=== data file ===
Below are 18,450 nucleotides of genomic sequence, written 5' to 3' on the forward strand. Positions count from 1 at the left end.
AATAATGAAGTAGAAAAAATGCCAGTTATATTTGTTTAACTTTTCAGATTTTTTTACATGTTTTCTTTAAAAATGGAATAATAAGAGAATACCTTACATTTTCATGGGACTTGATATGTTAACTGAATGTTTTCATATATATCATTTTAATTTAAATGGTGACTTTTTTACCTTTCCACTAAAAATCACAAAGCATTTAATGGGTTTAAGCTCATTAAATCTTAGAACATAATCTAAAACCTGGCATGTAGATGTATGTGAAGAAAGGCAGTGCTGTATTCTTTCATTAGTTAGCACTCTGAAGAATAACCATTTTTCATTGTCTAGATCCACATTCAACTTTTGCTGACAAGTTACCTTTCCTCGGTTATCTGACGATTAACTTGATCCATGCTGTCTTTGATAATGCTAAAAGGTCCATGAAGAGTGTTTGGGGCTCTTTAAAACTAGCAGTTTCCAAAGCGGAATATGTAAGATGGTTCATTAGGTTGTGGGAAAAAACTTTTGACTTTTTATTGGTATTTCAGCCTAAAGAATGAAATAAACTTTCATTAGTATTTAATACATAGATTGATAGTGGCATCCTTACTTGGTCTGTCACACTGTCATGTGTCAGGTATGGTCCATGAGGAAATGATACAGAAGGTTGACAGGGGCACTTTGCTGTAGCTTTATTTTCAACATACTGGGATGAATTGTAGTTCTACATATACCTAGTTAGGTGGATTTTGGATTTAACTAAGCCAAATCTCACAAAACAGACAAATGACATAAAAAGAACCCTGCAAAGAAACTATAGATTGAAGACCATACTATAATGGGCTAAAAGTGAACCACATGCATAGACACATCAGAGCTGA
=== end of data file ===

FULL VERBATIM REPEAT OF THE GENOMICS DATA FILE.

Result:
Below are 18,450 nucleotides of genomic sequence, written 5' to 3' on the forward strand. Positions count from 1 at the left end.
AATAATGAAGTAGAAAAAATGCCAGTTATATTTGTTTAACTTTTCAGATTTTTTTACATGTTTTCTTTAAAAATGGAATAATAAGAGAATACCTTACATTTTCATGGGACTTGATATGTTAACTGAATGTTTTCATATATATCATTTTAATTTAAATGGTGACTTTTTTACCTTTCCACTAAAAATCACAAAGCATTTAATGGGTTTAAGCTCATTAAATCTTAGAACATAATCTAAAACCTGGCATGTAGATGTATGTGAAGAAAGGCAGTGCTGTATTCTTTCATTAGTTAGCACTCTGAAGAATAACCATTTTTCATTGTCTAGATCCACATTCAACTTTTGCTGACAAGTTACCTTTCCTCGGTTATCTGACGATTAACTTGATCCATGCTGTCTTTGATAATGCTAAAAGGTCCATGAAGAGTGTTTGGGGCTCTTTAAAACTAGCAGTTTCCAAAGCGGAATATGTAAGATGGTTCATTAGGTTGTGGGAAAAAACTTTTGACTTTTTATTGGTATTTCAGCCTAAAGAATGAAATAAACTTTCATTAGTATTTAATACATAGATTGATAGTGGCATCCTTACTTGGTCTGTCACACTGTCATGTGTCAGGTATGGTCCATGAGGAAATGATACAGAAGGTTGACAGGGGCACTTTGCTGTAGCTTTATTTTCAACATACTGGGATGAATTGTAGTTCTACATATACCTAGTTAGGTGGATTTTGGATTTAACTAAGCCAAATCTCACAAAACAGACAAATGACATAAAAAGAACCCTGCAAAGAAACTATAGATTGAAGACCATACTATAATGGGCTAAAAGTGAACCACATGCATAGACACATCAGAGCTGA